I did my Ph.D. using monkeys as a model system, and as such I have quite an affinity for the little buggers. They may not be cute, they may not smell good, and they’re definitely not cuddly, but they’re completely endearing due to their penchant for outsmarting their H. sapiens bretheren. Unfortunately, not even an irascible, crusty old primate is immune from pseudoscientific nonsense. The Hundredth Monkey is one example.
The Hundredth Monkey Phenomenon is often referred to by pop psych weirdos and New Age crazies. If you hang around any internet forums, eventually some incense-burning quasi-spiritual nutjob will bring it up. Basically, the story goes like this:
The Japanese monkey, Macaca fuscata, had been observed in the wild for a period of over 30 years. In 1952, on the Island of Koshima, scientists were providing monkeys with sweet potatoes dropped in the sand. The monkeys liked the taste of the raw sweet potatoes, but found the dirt unpleasant. An 18 month old female named Imo found she could solve the problem by washing the potatoes in the salty ocean water, improving the taste of the potato. She taught this trick to her mother. Her playmates learned this trick and taught their mothers too. This cultural innovation was gradually picked up by numerous monkeys in the troop and observed by the scientists.
Between 1952 and 1958, all the young monkeys learned to wash the sandy sweet potatoes and make them more palatable. Only the adults who imitated their children learned this cultural improvement. Other adult monkeys kept eating the dirty sweet potatoes. In autumn of 1958, something startling took place. A certain number of Koshima monkeys were already washing their sweet potatoes, the exact number is not known. The hypothetical number given was 99. Then it happened. The hundredth monkey learned to wash the sweet potatoes. The added energy of that hundredth monkey somehow created an ideological breakthrough. Almost everyone in the tribe was washing their potatoes before eating them, but a surprising occurrence was observed by these scientists. The habit of washing the sweet potato had jumped overseas. Colonies of monkeys on other islands and the mainland troop at Takaskiyama began washing their sweet potatoes.
Although the exact number may vary, this Hundredth Monkey Phenomenon means that when only a limited number of individuals knows a ‘new way’, it remains the conscious property of those individuals. However, when one more individual manifests this new awareness, the field is strengthened, a critical mass is reached, and the awareness becomes the conscious property of all. This new awareness is communicated mind to mind.
From The Hundredth Monkey by Ken Keyes Jr.
Now this story has been eviscerated elsewhere (some nice links exist on the Wikipedia article), but I’m going to give a somewhat original take on it- I’m going to assume, for the sake of argument, that the story happened roughly as told (it didn’t), but argue that it neither necessitates nor even supports an outlandish paranormal bastardization of Jungian psychology to explain the behavior miraculously jumping to other macaque populations.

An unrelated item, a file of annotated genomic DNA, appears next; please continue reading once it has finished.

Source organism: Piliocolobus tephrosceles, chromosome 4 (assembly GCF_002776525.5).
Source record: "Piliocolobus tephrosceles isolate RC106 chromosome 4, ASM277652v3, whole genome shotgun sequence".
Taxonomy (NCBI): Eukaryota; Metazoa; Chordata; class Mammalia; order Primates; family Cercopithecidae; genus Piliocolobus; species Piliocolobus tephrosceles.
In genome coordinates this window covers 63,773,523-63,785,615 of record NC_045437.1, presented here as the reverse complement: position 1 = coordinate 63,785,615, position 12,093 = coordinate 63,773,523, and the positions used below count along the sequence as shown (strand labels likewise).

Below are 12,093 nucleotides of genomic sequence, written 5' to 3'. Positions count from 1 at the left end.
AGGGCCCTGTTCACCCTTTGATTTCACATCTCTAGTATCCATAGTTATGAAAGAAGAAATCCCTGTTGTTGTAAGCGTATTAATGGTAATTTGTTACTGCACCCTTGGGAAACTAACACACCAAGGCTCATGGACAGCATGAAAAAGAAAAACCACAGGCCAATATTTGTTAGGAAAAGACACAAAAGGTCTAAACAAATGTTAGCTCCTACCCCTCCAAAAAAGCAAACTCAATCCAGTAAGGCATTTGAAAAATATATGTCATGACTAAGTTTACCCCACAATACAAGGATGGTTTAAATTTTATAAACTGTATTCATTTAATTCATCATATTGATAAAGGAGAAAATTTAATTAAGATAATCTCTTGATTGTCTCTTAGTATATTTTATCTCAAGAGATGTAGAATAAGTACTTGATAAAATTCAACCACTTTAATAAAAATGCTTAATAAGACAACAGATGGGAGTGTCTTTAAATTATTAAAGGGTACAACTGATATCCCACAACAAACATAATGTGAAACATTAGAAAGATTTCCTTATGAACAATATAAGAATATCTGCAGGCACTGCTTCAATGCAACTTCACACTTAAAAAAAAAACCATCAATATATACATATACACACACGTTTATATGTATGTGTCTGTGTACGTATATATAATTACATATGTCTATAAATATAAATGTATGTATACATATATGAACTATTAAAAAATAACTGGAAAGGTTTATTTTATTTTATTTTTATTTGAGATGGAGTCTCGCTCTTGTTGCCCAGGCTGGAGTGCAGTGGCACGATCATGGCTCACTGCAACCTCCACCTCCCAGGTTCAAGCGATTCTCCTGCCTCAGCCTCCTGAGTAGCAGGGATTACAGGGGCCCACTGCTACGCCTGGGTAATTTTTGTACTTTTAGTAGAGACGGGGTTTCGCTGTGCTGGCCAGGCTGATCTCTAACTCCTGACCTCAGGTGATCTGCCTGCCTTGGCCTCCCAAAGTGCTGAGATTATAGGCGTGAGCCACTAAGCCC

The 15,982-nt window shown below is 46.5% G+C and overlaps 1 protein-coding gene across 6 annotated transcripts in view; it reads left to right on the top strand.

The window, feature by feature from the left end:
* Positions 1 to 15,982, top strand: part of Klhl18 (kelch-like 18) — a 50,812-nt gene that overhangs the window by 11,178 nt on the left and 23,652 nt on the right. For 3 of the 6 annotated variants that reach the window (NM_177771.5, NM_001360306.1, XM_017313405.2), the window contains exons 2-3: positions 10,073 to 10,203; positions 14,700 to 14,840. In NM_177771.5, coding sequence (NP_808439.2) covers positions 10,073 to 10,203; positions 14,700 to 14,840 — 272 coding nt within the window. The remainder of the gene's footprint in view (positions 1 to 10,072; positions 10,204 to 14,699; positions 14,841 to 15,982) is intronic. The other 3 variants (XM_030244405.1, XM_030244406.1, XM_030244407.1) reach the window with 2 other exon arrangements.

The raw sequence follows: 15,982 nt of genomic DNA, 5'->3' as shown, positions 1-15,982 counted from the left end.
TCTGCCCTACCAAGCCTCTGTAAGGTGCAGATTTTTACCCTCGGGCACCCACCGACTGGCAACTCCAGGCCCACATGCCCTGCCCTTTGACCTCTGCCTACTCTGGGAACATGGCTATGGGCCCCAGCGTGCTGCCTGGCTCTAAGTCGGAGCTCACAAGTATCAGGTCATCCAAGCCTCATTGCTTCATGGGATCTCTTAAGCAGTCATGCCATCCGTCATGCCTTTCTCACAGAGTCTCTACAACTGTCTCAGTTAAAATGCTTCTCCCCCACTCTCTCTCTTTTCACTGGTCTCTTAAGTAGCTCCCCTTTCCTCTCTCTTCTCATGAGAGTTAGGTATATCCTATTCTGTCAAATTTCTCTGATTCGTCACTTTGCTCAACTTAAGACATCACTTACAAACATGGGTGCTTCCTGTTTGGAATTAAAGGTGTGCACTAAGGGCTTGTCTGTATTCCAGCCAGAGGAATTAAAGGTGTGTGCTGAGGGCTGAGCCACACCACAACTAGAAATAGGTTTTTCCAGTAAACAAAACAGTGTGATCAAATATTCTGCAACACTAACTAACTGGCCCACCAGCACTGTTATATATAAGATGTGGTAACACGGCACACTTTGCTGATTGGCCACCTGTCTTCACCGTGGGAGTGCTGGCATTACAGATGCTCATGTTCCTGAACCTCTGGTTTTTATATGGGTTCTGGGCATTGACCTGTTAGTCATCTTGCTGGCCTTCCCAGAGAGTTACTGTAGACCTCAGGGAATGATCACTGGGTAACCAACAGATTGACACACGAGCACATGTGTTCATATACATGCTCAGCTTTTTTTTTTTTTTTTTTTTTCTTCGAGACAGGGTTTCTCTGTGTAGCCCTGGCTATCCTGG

Monkeys are a lot like people. Specifically their young are much more adept at picking up new skills, and it is no surprise that once one monkey figured out how to wash potatoes, the other young monkeys of the troop were more likely to begin washing sweet potatoes than were other older monkeys. So how would the behavior magically get off the island? Quite simple, actually; swimming.
After a male monkey hits puberty, it is not uncommon for it to migrate to a new troop. This is, of course, evolutionarily advantageous, as the monkey then gets to introduce its genes to a new group of females, engage in harem-building, and reduce intrasexual mating competition. So male monkeys leave the island by swimming to the mainland or other islands (the islands are actually located within swimming distance to the mainland). Before you think I’m insane for suggesting that monkeys would wilfully hop in the ocean, I would like to point out that my boss has actually visited these islands and confirmed with the researchers there that yes, they do swim between islands and the mainland.
Interestingly enough, the timing of the story coincides with the beginning of the breeding season– monkeys typically begin their breeding season at the end of autumn, so migrating in autumn would be a good idea (and is actually what happens). Next thing you know, the young of the new troop are imitating the washing behavior, in the autumn, as the story suggests. Even more interesting, Japanese macaques (Macaca fuscata) usually don’t disperse from their natal group until after five years; note that even if one adheres to the story, monkeys began washing sweet potatoes in 1952 and the behavior appeared in other troops in 1958….. 6 years later.
So there you have it; even if one accepts the actual events of the story at face value, there is no reason to resort to paranormal explanations for a very natural phenomenon. So the next time somebody desires to perpetuate pseudoscientific malarky, tell them to leave the monkeys alone!!!